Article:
An Interview with Ms. Matthews

Q:What is the best advice anyone has given you ?

A: Bill Stuntz, my criminal law professor, affected me in so many ways. Although he has now passed away, what he instilled in me is the ability to see and convey the bigger picture. It sometimes feels as though our legal system quickly degenerates into one of competing interests. Prosecutors, defence attorneys and the judiciary sometimes seem focused on their own institutional goals at the expense of true justice for the parties involved . With these competing interests there is a tendency to forget what is truly important. Professor Stuntz helped me to see the humanity in law.

Q:With a degree from Harvard Law School, you could have gotten a job anywhere. Why lecturing and why Jamaica?

A: I think there are more important things in life than making rich people richer. I’ve been there and done that. As a CARICOM national I care very much about Caribbean development. I see teaching as an investment in the human capital of this region. It’s about more than just teaching law for me – It’s about grooming my students to lead this region and that excites me.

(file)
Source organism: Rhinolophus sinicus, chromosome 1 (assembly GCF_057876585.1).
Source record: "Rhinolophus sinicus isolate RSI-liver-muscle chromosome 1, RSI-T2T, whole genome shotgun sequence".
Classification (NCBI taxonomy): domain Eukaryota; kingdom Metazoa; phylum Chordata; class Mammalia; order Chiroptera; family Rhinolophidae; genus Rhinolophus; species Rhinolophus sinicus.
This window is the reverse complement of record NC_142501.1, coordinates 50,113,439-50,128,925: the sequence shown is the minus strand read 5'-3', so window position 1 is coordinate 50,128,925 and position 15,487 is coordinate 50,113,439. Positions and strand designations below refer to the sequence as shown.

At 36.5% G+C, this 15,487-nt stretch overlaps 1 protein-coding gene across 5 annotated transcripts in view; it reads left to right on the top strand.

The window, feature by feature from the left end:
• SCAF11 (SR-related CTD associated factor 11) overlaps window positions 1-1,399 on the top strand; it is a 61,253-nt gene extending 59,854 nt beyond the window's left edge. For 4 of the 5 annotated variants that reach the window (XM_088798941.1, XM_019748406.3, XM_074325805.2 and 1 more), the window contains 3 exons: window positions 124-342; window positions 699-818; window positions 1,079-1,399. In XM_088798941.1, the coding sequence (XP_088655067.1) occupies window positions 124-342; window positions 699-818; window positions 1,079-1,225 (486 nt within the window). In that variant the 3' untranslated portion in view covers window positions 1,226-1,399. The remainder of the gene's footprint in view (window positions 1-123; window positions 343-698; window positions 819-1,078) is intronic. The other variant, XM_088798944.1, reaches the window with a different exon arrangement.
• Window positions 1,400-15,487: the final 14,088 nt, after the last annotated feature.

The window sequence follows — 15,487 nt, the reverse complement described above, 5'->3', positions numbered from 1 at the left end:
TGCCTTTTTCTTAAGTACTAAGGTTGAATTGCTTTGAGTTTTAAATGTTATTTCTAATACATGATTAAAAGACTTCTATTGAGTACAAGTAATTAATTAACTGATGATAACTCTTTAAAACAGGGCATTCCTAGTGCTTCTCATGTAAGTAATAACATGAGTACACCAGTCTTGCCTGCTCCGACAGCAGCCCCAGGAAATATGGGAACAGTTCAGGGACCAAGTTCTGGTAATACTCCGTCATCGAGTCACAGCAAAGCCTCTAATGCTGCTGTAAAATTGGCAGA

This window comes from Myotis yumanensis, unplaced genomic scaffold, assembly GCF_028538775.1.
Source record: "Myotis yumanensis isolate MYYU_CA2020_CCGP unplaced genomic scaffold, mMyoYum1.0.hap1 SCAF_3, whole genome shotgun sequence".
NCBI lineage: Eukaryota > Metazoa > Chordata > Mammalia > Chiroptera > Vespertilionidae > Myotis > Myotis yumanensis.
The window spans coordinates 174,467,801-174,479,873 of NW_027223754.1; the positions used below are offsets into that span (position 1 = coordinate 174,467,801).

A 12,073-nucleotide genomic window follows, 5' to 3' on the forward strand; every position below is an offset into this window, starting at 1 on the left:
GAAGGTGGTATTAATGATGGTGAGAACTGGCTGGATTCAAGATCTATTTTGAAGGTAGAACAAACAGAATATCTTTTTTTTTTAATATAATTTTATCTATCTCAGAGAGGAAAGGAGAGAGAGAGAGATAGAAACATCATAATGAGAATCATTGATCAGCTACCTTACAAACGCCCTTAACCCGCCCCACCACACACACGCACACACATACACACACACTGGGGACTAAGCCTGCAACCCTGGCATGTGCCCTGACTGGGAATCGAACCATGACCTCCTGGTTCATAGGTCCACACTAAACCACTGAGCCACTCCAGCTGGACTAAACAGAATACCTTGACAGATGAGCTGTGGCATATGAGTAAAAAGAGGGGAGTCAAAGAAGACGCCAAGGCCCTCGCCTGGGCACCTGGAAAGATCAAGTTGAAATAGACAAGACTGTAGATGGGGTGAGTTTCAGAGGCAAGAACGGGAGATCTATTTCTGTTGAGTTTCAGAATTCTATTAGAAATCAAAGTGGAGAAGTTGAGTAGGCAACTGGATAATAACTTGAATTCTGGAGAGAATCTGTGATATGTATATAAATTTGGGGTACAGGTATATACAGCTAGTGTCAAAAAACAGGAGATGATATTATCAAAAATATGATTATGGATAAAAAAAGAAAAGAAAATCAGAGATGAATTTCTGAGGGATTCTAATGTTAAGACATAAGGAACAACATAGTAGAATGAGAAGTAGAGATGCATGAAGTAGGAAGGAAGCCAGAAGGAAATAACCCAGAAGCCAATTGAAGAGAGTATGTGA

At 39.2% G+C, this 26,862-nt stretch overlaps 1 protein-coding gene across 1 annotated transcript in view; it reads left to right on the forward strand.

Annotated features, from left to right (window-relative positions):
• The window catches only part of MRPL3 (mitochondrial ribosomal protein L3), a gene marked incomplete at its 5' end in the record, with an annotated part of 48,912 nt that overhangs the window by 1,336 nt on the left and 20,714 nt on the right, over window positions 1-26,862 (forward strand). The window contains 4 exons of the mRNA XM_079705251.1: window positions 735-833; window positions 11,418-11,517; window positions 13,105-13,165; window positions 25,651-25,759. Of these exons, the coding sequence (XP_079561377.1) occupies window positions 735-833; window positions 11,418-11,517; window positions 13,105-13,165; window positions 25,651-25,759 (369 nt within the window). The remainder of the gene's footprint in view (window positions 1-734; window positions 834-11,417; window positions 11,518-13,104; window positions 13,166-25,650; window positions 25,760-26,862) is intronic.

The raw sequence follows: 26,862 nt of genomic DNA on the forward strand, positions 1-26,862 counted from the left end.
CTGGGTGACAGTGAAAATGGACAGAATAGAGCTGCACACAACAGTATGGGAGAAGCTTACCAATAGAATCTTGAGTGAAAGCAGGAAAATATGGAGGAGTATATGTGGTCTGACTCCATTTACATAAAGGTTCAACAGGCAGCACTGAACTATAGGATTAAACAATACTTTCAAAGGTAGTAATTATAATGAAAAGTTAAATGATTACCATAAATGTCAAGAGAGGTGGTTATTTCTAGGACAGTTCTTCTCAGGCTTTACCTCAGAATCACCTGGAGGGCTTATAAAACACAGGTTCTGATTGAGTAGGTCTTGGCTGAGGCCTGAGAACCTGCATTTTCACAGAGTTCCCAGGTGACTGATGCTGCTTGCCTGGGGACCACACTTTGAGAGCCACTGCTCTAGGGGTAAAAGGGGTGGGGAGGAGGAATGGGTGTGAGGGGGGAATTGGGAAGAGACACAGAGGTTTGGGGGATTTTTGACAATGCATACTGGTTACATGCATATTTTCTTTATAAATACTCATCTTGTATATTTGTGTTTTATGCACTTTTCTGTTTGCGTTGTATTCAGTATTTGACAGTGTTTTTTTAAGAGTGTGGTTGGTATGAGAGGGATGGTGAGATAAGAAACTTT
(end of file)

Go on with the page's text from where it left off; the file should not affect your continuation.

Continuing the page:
Q: Which country would you like to visit?

A: Egypt or Syria.

Q:You take pride in getting to know your students, what do you want your students to remember you for?

A: Someone who made them work hard. I want them to see themselves doing things they thought they couldn’t do.

Q:What is your advice to the graduating class who will be entering into the working world?

A: You should not be afraid to be challenged. Don’t ever get complacent. Try new things. Love what you do and most importantly, remember to do good things for others just as others have done for you.

Q:Can you give specific advice to law students who are still unsure about their major?

A: It will all work out in the end. Things will eventually come together. Dream, because though it sounds cliché, there is power in dreaming. Imagine yourself living the life you want, not just materially. Be willing to try new things, something you don’t necessarily think you would like.

Q: What do you consider the best and worst aspects of your job?

A: For me, writing exams and grading them are definitely the worst parts of the job. The best part is interacting with my students. I love my students.

Q: Is there one thing you wished you had done while attending university?

A: This might not have as much relevance in this region but in retrospect I think I should have entered the American clerkship program where you clerk for a judge in federal court for a year or two. I think this experience would have allowed me to see the inner workings of the judicial process.. But, for the most part, I think I did everything else I wanted to do. 

© Rushell Malcolm and Odane Lennon 2013 


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